Individual reactions to the trauma of sexual assault vary greatly. Some may break down while others may take extra care to make everything appear normal. As a friend of a survivor, it can be difficult for you to know how to react to these varied responses. Here are some strategies:
Remember that it's very difficult for a survivor to come forward and share their story and your reaction may impact their choice to seek further support. Tell your friend that you believe him/her and you want to support him/her in any way that you can.
Do not share your friend's story with others unless you have that person's permission to do so.
It is natural when listening to a story to want to ask questions and get details about what happened. In this situation however, it is best to allow the survivor to control what and how much they would like to tell you about the incident. Listen actively and non-judgmentally. Reiterate that you are there to listen and support and allow the survivor to dictate when and how much they wish to say.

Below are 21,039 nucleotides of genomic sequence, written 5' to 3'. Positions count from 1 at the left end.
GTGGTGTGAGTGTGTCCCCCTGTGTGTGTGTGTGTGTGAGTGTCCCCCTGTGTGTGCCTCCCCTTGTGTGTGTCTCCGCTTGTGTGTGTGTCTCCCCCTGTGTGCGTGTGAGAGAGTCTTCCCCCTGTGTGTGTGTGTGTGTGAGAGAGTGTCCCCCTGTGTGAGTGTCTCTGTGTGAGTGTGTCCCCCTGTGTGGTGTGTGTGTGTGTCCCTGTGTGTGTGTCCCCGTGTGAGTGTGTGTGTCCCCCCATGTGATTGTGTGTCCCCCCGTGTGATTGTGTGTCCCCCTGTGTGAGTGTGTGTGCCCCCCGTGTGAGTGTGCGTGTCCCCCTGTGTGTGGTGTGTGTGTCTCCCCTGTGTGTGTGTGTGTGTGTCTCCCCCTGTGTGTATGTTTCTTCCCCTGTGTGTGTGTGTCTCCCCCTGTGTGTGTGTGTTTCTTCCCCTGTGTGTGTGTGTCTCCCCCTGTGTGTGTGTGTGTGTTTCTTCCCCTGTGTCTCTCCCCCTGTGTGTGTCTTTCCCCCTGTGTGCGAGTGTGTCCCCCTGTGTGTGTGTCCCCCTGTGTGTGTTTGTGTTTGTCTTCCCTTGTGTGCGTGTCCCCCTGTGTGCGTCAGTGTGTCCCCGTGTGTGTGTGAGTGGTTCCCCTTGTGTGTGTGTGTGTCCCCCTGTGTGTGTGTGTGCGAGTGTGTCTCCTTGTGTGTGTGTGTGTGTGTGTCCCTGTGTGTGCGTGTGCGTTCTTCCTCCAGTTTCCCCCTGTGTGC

It is natural to want to try to fix the problem but know that healing from this event will take a great deal of time and your friend must maintain the ability to choose how s/he wishes to go about that healing process. You may provide advice, guidance and information about options for additional support, but allow your friend to decide if, when and how s/he will pursue those resources. If your friend is hesitant to get help from any outside sources, even those that you know are supportive and helpful, offer to go with her/him. Sometimes that is all it takes to help a friend begin to take action.
Supporting a friend through a trauma can be a difficult and emotionally draining experience for those in the support role as well. Recognize this and don't hesitate to seek help and support for yourself when you need it. You cannot effectively support your friend without being mindful of your own health and wellbeing.